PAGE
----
Pros and Cons of Bathroom Flooring Options For Your Remodel
Planning a remodel of a bathroom involves sifting through endless choices. Some of the benefits and drawbacks of various styles of bathroom flooring are mentioned below to help you narrow down the options that work for your house.-Read this article
Tile: Hard to beat is the default option. It is sturdy, cheap, and immune to water. Glass tile is quickly gaining prominence, while ceramic tile is the most widespread. Since most tiles are manufactured from recycled glass, glass is a greener option. Use tiles which have a textured surface to prevent a slippery condition.
Stone: Stone is robust, immune to water and another lovely pick. Smooth stone is often slippery, so having a textured stone such as slate or unpolished stone tiles is fine (which require periodic re-sealant). The most costly choice is stone.
Vinyl: It can come in the shape of sheet or tile which has a broad spectrum of colours. The cheapest alternative is vinyl, which is a decent alternative for do-it-yourselfers. It is especially simple to mount self-stick vinyl tiles, but the seams between them are often vulnerable to moisture problems.
Laminate Flooring: Actually, laminate is composed of resin-impregnated paper layers and compressed wood chips. The top layer is an image of any surface you choose to imitate the floor, including any colour of brick, slate, or wood stains. Laminates are very immune to water and are therefore assured for a lifetime of 30 years. You have to pull out and cover the whole floor if water comes in, however.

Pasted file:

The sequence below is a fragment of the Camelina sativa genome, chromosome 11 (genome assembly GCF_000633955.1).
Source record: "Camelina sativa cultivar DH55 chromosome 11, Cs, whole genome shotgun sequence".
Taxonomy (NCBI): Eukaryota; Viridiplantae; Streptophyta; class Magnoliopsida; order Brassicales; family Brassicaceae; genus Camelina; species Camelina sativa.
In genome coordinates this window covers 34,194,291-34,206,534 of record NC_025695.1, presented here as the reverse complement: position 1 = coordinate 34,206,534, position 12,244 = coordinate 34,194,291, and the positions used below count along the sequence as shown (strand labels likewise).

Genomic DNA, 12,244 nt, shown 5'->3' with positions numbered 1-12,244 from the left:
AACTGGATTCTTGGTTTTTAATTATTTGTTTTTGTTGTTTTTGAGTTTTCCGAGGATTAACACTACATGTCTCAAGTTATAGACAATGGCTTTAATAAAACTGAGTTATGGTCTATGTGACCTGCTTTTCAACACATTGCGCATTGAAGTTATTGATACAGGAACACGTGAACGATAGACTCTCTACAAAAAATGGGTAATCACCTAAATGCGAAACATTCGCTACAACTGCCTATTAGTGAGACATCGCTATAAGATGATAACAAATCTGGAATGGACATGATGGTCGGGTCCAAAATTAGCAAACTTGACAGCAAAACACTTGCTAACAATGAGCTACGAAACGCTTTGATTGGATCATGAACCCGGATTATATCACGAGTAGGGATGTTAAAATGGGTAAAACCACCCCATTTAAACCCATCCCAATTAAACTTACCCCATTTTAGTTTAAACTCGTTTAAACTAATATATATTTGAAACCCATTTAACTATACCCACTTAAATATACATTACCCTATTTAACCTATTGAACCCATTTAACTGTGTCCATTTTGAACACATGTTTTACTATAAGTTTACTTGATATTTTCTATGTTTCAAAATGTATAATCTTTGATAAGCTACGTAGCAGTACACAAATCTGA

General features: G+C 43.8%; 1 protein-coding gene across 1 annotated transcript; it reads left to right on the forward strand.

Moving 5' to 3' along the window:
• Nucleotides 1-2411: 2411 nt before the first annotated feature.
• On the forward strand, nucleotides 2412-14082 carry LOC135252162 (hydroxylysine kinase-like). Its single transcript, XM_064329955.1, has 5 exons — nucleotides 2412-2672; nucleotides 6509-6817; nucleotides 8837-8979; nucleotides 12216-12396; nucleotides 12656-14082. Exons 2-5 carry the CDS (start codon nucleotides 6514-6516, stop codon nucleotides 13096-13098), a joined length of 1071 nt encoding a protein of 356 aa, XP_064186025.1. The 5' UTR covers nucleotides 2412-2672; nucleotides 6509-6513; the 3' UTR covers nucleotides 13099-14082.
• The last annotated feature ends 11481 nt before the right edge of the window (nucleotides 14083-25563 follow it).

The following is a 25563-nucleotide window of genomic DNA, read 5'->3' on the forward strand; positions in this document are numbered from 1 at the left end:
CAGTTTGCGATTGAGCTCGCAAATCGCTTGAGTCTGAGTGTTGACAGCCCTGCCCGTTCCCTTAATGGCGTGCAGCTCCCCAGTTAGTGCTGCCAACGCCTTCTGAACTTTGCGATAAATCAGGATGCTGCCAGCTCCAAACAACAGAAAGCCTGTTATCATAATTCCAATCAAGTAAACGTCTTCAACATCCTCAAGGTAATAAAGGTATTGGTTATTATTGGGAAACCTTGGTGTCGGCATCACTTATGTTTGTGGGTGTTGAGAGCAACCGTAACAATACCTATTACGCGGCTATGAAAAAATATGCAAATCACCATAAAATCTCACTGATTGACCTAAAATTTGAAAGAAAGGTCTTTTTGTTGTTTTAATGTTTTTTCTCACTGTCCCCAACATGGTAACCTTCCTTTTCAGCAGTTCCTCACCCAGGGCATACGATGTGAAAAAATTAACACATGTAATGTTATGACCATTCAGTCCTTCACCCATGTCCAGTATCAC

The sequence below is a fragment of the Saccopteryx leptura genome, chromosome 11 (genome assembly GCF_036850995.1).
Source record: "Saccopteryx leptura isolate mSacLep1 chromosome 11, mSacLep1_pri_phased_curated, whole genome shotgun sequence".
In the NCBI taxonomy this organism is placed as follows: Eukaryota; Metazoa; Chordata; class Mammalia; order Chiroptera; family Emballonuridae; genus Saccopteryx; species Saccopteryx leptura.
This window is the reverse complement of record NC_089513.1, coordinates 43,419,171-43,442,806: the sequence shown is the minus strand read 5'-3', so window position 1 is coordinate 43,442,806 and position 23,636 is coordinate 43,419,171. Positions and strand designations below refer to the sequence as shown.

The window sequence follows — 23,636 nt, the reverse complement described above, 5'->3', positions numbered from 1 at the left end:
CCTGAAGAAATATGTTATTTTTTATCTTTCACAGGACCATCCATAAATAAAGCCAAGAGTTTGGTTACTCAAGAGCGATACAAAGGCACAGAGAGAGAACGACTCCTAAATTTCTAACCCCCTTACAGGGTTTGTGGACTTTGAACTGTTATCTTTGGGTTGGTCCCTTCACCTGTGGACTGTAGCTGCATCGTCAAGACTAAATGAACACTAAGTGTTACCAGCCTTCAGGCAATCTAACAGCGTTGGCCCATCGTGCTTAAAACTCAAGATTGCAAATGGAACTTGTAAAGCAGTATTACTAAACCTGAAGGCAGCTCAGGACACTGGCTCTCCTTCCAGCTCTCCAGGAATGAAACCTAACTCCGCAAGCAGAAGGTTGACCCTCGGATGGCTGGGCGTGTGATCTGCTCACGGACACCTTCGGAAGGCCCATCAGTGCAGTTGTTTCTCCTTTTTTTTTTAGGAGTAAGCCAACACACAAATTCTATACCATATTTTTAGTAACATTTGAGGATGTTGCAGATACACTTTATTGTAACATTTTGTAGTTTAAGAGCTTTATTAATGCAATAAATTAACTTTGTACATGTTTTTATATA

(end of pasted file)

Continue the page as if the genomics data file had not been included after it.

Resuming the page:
Hardwood: Another option for bathroom flooring is hardwood, although it is wise to handle it with additional polyurethane layers. A reduced repair alternative is engineered timber. Engineered wood is more moisture resistant than natural hardwood or laminate, made from real wood on top of a plywood foundation.
Bamboo: Bamboo is the way to go if you want the appearance of hardwood but want to go lush. Durable and appealing, bamboo is also inherently immune to mould and quick to build for a do-it-yourselfer. It is not as strong as oak, though, and is more susceptible to denting or destruction from heavy items, like weaker trees.
Cork: Another green alternative that is rising in common is Cork. Cork is warm and fluffy underfoot; it repels water and is generally immune to mould and mildew. Strong artefacts, though, may produce harm and cork is often discoloured from prolonged exposure to the light.